One of the more interesting and unexpected occurrences at E3 this year was the surprise appearance of Wargaming CEO Victor Kislyi at Microsoft's press event. Kislyi announced the imminent arrival of Wargming's smash free-to-play hit World of Tanks on the Xbox 360, as a free download through Xbox Live. It's the first time World of Tanks has appeared on a console, and the first major free-to-play game to appear on Xbox Live.
World of Tanks has become a stunning success, with over 60 million players registered worldwide. Wargaming has grown, too, and now has 1,600 employees, with 15 offices around the world (recently opening a Tokyo office). The company's World of Warplanes has just entered open beta, and World of Warships is on the way as well. The Xbox 360, and potentially other consoles, represents new territory for Wargaming to conquer. The [a]list daily caught up with Victor Kislyi to ask him about this surprising announcement.
Why bring World of Tanks to the Xbox 360? It's basically the same answer bank robber Willie Sutton gave in the 1930's, when asked by a reporter why he robbed banks. “Because that's where the money is,” he replied, albeit apocryphally. Kislyi provides the modern game industry version: “In North America and the UK, that's the way people play games,” Kislyi said. “Microsoft and Sony combined have an installed user base of more than 100 million, and those are gamers. They're not checking email on Xbox or PlayStation. It's a culture. You have to come to them.”
So Kislyi is coming to them, adapting World of Tanks to play on the Xbox 360. The result is an impressive AAA game that plays well on the Xbox 360 and has all the appeal of the PC versions. “The core game has all the depth and complexity that the PC version has,” noted executive producer and creative director TJ Wagner. “It's running on the same server versions. The changes we made were all about playing it from ten feet away - simplifying the UI, navigating it from the controllers, combining the tank upgrades into packages.”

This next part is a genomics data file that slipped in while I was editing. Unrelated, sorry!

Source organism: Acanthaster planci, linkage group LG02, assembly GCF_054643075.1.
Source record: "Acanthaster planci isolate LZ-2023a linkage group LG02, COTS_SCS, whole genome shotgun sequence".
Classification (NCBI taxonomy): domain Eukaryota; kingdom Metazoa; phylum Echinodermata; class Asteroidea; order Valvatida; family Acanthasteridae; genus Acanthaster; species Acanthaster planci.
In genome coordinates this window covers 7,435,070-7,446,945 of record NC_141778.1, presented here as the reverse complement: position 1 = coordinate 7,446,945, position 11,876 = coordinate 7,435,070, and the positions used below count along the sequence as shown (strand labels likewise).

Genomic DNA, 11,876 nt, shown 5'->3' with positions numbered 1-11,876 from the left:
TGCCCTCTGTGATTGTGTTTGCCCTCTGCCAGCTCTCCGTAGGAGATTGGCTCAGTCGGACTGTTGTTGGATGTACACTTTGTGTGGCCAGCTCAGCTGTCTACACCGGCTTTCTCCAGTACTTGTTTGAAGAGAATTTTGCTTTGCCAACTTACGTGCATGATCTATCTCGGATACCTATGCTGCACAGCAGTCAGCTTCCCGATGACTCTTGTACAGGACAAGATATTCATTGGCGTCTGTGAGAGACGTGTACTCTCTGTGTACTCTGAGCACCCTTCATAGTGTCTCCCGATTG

The biggest hurdle that Wargaming had to overcome was not a technical one at all. Wargaming had to convince Microsoft to change its business policies and procedures. “This is a risky thing for us and for Microsoft,” said Kislyi. “If you look at this objectively this is probably the first big project to come into Xbox free-to-play. Because Microsoft is a huge corporation... they have rules, they still sell boxes, there are dozens of aspects we are working with them to overcome. They have to change; they understand this.”
Microsoft traditionally can take weeks or months to approve changes or patches to be rolled out through Xbox Live, yet Wargaming is used to releasing patches and new data for World of Tanks every week. How can those two very different processes be reconciled? “That is one of the risk factors,” Kislyi acknowledged. “We've been working with Microsoft already for lots of time. It's about the teamwork. Their rules and policies are changing, and they now understand if they don't change they will probably lag behind. It's not easy, it's not fast.”